If the Federal Reserve needed further evidence that it should prolong its efforts to stimulate the U.S. economy, today’s jobs report provides it.
In mid-June, when the Fed set out plans to take its foot off the gas pedal by “tapering” its monthly bond purchases, the economy appeared to be on an upward trajectory. Employers were adding jobs at an accelerating pace, the ranks of the long-term unemployed were thinning, and the housing market was showing signs of life.
Now the encouraging spring is giving way to yet another . The Labor Department says monthly growth in nonfarm payrolls averaged a mere 148,000 over the past three months -- barely enough to achieve any significant reduction in the unemployment rate. The number of people who have been unemployed for more than six months ticked up again in August, renewing the threat that loss of skills and motivation will do permanent damage to the country’s productive capacity.
Meanwhile, the increase in interest rates triggered by the Fed’s tapering plans has cast doubt on the housing recovery. Mortgage applications for home purchase are down 9 percent since the end of May, according the Mortgage Bankers Association. New building permits for private housing slipped 3 percent from May to July.
In short, the risks that a smaller Fed stimulus will set back the recovery have grown. This is particularly true in view of the impending congressional battles over the U.S. debt ceiling (which could be reached by mid-October) and federal spending (which must be extended by the end of the fiscal year on Sept. 30) -- and their potential confidence-killing effects.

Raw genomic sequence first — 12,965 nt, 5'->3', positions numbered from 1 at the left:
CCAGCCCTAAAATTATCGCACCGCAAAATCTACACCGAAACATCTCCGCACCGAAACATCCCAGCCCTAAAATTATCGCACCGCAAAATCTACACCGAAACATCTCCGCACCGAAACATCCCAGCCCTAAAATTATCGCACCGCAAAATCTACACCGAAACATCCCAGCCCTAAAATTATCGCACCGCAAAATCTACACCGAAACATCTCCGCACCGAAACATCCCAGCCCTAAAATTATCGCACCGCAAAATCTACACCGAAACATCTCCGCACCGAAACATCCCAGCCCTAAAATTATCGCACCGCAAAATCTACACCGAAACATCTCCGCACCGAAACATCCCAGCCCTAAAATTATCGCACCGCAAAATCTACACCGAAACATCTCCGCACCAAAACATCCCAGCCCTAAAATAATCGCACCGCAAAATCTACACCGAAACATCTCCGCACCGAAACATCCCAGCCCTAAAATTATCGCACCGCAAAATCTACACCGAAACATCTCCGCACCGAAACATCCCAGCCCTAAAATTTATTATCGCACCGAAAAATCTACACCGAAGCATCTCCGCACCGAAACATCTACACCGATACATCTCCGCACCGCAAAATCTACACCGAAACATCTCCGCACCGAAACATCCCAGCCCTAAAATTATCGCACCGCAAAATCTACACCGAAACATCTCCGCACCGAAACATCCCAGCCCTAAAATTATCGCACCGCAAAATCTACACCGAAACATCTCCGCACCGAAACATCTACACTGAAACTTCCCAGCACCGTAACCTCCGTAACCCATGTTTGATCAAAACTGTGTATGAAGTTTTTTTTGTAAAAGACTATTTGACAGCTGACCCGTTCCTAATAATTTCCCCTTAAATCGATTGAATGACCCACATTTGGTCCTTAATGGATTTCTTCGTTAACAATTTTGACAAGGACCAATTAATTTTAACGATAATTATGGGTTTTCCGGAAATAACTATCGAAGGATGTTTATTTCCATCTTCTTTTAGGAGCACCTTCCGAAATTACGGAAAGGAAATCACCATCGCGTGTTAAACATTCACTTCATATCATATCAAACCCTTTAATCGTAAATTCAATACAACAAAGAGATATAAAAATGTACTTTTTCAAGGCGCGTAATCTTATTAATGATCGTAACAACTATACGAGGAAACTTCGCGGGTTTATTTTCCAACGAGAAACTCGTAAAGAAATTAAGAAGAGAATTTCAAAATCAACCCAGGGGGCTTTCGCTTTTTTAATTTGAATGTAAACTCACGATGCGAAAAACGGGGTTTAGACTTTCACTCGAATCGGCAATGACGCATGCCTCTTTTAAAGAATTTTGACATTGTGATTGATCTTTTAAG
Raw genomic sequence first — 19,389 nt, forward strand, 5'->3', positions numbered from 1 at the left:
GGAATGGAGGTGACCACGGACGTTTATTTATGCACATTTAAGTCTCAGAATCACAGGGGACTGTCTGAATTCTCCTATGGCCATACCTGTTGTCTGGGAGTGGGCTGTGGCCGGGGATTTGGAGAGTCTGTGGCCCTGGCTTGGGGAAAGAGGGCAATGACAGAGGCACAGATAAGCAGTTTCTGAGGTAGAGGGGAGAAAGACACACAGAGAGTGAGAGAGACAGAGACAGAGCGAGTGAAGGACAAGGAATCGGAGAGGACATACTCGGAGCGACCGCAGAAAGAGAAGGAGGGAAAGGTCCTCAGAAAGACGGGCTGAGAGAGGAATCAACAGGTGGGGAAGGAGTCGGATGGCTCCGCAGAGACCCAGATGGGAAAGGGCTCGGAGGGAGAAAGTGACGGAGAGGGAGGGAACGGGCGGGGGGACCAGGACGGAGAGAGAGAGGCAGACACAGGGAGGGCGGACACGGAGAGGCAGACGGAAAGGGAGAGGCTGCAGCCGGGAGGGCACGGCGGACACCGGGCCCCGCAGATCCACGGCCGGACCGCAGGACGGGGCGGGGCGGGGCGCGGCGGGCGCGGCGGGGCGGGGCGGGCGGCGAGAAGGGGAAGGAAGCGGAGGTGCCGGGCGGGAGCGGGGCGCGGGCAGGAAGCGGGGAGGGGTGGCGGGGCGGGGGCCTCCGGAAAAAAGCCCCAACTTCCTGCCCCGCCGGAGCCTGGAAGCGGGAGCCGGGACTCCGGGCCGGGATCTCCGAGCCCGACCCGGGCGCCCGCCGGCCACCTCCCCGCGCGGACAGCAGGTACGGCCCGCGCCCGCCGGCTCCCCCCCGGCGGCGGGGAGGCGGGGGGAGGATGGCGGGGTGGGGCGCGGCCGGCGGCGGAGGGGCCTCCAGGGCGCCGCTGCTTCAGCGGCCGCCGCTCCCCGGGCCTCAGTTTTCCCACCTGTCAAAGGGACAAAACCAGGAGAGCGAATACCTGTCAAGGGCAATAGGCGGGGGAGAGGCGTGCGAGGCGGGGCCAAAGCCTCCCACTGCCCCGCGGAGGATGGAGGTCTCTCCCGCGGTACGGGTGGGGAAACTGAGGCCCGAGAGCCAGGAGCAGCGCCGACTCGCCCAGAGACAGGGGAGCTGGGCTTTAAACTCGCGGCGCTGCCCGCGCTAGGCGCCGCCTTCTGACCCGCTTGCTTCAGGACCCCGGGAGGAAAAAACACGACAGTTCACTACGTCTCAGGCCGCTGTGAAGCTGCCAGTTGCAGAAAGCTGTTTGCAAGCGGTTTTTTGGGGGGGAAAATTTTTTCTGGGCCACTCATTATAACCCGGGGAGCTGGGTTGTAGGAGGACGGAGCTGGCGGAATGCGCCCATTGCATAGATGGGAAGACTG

What, then, of the risk that added stimulus will stoke runaway inflation or create another financial bubble? According to the Fed’s preferred measure of inflation, the core price index for personal consumption expenditures, consumer prices are rising at an annual rate of only 1.2 percent, well below the central bank’s target of 2 percent. As regards froth in the market, the Fed in June largely disabused investors of the notion that the central bank will keep propping up asset prices indefinitely.
The Fed has always clearly stated that its stimulus efforts will depend on the changing outlook for the economy. When officials meet this month to set policy, we hope they’ll recognize that the outlook calls for a delay in tapering.
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